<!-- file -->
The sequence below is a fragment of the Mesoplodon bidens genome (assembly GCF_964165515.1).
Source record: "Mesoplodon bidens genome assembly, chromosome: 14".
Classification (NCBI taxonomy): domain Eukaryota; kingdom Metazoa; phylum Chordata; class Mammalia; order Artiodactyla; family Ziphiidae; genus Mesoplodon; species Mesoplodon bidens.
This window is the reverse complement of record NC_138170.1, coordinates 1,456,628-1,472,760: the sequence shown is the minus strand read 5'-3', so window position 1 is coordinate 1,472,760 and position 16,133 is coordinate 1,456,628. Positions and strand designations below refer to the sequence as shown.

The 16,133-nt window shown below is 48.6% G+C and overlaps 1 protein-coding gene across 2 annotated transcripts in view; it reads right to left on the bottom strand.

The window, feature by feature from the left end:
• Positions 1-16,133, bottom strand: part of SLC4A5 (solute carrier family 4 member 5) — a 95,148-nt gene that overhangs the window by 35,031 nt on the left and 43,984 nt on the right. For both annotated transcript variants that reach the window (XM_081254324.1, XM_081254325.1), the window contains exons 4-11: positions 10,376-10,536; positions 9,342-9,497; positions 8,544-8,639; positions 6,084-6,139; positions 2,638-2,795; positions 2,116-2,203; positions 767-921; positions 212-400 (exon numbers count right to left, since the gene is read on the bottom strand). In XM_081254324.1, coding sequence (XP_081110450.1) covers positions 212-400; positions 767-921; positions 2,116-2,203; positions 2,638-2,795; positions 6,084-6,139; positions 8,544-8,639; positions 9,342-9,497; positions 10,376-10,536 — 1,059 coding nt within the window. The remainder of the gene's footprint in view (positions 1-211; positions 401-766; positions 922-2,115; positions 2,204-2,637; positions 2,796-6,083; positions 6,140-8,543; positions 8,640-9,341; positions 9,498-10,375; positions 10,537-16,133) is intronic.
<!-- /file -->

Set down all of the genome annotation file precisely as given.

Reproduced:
The sequence below is a fragment of the Mesoplodon bidens genome (assembly GCF_964165515.1).
Source record: "Mesoplodon bidens genome assembly, chromosome: 14".
Classification (NCBI taxonomy): domain Eukaryota; kingdom Metazoa; phylum Chordata; class Mammalia; order Artiodactyla; family Ziphiidae; genus Mesoplodon; species Mesoplodon bidens.
This window is the reverse complement of record NC_138170.1, coordinates 1,456,628-1,472,760: the sequence shown is the minus strand read 5'-3', so window position 1 is coordinate 1,472,760 and position 16,133 is coordinate 1,456,628. Positions and strand designations below refer to the sequence as shown.

The 16,133-nt window shown below is 48.6% G+C and overlaps 1 protein-coding gene across 2 annotated transcripts in view; it reads right to left on the bottom strand.

The window, feature by feature from the left end:
• Positions 1-16,133, bottom strand: part of SLC4A5 (solute carrier family 4 member 5) — a 95,148-nt gene that overhangs the window by 35,031 nt on the left and 43,984 nt on the right. For both annotated transcript variants that reach the window (XM_081254324.1, XM_081254325.1), the window contains exons 4-11: positions 10,376-10,536; positions 9,342-9,497; positions 8,544-8,639; positions 6,084-6,139; positions 2,638-2,795; positions 2,116-2,203; positions 767-921; positions 212-400 (exon numbers count right to left, since the gene is read on the bottom strand). In XM_081254324.1, coding sequence (XP_081110450.1) covers positions 212-400; positions 767-921; positions 2,116-2,203; positions 2,638-2,795; positions 6,084-6,139; positions 8,544-8,639; positions 9,342-9,497; positions 10,376-10,536 — 1,059 coding nt within the window. The remainder of the gene's footprint in view (positions 1-211; positions 401-766; positions 922-2,115; positions 2,204-2,637; positions 2,796-6,083; positions 6,140-8,543; positions 8,640-9,341; positions 9,498-10,375; positions 10,537-16,133) is intronic.